We are extremely fortunate to have an excellent crew of neighbors to help us mark our calves. Yesterday was a beautiful day to brand our second bunch of Wagyu X calves, though pretty dusty near the end of the work. Even though the hills are green, the grass is terribly short with only 4.31” of rain on Dry Creek thus far this year with only two months left of our rainy season. Furthermore, the spring forecast https://weatherwest.com/archives/8382 is quite disturbing.
Feeding hay since August, some neighbors have already begun to sell their cows into this down market. Ideally, the cull cows will attain their heaviest weights by mid-April, however most everyone’s cows are now stressed as short feed and growing calves have kept them thin. With little rain and a minimal snowpack, summer irrigation water will be in short supply, which translates to higher water prices in the San Joaquin Valley. Likewise, one can be assured that with fewer cuttings, the price of hay will also be high.
The south slopes have already dried up, offering only a month of green this year. Without any moisture in the next week, the west slopes will follow suit. Not necessarily the amount of rain, but the timing is always the crucial variable for native feed. We carry on as if by some miracle we can keep our cows together, but time is running out for the Southern Sierra foothills.
I know where the grass grows first,
fresh and tender where raindrops linger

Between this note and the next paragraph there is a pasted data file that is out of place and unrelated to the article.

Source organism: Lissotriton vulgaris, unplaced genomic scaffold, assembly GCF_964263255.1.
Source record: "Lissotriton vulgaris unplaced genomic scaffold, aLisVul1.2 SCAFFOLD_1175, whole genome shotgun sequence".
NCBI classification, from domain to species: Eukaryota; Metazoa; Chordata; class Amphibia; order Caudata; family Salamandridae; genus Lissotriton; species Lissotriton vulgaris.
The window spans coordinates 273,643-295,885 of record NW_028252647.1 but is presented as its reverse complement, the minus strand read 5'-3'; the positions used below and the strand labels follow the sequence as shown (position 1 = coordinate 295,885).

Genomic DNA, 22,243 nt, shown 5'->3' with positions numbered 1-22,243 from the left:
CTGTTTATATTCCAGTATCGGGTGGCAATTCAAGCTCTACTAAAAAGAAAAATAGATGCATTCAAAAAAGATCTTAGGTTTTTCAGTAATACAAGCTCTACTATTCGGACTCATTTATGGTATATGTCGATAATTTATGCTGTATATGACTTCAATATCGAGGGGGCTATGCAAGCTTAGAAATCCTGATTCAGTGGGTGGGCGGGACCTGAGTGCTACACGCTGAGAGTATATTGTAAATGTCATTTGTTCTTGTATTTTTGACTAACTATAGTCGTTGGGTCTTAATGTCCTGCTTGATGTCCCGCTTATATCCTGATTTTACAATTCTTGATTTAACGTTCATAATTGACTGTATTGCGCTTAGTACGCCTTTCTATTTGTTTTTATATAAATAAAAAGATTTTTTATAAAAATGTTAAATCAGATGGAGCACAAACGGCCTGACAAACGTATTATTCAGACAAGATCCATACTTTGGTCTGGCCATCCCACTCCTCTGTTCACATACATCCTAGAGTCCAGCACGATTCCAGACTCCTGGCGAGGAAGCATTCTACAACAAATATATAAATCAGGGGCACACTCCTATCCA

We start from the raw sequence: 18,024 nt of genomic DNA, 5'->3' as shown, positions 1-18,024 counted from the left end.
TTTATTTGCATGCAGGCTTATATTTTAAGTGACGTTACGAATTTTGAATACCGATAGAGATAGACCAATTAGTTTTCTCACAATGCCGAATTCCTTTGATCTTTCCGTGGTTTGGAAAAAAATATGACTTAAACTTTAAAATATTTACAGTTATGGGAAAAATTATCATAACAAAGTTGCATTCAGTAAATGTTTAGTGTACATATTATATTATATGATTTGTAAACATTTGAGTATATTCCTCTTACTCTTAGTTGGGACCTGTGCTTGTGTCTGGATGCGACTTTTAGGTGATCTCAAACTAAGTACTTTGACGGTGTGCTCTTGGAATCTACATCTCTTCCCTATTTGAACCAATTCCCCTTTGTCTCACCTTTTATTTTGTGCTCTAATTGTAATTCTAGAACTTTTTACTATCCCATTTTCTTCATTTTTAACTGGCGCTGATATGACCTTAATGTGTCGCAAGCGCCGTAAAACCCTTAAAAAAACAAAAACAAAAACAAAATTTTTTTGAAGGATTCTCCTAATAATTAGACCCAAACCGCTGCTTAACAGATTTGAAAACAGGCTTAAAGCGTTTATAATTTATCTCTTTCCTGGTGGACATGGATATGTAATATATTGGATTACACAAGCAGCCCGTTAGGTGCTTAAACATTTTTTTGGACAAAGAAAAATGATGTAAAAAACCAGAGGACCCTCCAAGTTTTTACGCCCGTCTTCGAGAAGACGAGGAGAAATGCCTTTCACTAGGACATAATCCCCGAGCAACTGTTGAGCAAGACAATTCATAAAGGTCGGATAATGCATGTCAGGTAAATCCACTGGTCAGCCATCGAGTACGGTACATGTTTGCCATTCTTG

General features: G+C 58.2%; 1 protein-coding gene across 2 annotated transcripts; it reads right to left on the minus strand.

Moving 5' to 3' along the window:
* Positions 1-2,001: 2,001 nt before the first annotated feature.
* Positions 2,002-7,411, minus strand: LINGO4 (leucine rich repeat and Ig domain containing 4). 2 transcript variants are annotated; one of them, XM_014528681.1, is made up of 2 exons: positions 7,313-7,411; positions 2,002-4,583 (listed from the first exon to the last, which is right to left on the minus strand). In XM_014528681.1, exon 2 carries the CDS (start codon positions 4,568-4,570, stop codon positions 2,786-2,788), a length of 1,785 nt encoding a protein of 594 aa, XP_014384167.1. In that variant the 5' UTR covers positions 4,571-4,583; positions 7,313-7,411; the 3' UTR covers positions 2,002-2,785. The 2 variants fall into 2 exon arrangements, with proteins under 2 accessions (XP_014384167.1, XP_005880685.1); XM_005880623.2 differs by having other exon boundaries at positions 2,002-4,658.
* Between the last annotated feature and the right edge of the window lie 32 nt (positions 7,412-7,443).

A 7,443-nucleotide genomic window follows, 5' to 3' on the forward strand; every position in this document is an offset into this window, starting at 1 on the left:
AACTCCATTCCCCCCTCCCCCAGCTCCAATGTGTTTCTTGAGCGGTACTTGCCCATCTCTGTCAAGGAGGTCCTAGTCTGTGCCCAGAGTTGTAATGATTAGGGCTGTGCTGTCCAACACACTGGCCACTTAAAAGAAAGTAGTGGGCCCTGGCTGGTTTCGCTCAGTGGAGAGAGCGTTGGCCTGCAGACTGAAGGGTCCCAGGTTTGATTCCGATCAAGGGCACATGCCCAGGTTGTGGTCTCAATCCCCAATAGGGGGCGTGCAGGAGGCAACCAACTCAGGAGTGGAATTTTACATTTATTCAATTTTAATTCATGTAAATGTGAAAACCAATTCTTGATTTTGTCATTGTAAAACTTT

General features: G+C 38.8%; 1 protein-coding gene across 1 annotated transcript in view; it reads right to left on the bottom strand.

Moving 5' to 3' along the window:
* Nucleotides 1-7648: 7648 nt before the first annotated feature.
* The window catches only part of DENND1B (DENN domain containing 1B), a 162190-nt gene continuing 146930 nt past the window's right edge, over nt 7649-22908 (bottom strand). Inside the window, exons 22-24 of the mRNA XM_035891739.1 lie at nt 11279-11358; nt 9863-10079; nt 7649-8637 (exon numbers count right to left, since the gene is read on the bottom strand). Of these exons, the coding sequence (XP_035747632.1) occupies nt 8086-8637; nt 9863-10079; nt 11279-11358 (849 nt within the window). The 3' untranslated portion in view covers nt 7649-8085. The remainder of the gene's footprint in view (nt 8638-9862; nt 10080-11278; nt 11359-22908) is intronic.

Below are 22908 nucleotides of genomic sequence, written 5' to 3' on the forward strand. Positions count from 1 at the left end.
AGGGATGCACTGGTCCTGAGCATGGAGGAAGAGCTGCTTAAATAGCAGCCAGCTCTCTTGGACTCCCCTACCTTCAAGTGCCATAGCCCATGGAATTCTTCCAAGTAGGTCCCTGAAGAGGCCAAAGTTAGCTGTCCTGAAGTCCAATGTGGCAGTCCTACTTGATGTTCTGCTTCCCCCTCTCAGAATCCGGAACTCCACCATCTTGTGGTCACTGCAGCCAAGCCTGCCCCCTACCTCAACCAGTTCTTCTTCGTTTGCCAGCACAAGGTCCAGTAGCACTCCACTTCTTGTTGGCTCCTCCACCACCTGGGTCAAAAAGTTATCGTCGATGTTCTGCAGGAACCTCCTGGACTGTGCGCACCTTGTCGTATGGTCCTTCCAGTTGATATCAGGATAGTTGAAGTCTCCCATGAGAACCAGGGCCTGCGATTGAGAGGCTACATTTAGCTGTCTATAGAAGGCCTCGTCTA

above the road and creek below.
I can feel wild spirits talk,
dewless tracks where they walk,
stepping lightly to lay beside me
and my calf. From here we shed
the claustrophobe of fence and gate,
far away from the human race.
Dark rain in waves,
an oscillation of applause upon the roof
that soothes and insulates the senses
from the distant discord of mankind,
the lucid transparency of public figures
that saddens the soul—
this narrow canyon lit across in gold,
blind flashes of humility,
the roll of thunder close.
The short-cropped green hangs on
to naked clay hoping for heaven’s basket
of spilt miracles to soften hillsides
for roots—and cloven hooves
reaching for the ridgetops ripe
for more level grazing.
Dark rain in waves
punctuated by the light—
relief for what we know.
Some believe that even skeletons
communicate with one another
through entangled fiber optic roots,
the drought’s dead-standing oaks
shedding dry limbs and bark
in random piles at their feet.
Sometimes I hear them screaming
in the evening of day and night
as gravity pulls at sagging arms
of decomposing silhouettes
frozen with fright—a slow agony
I am too old to ignore.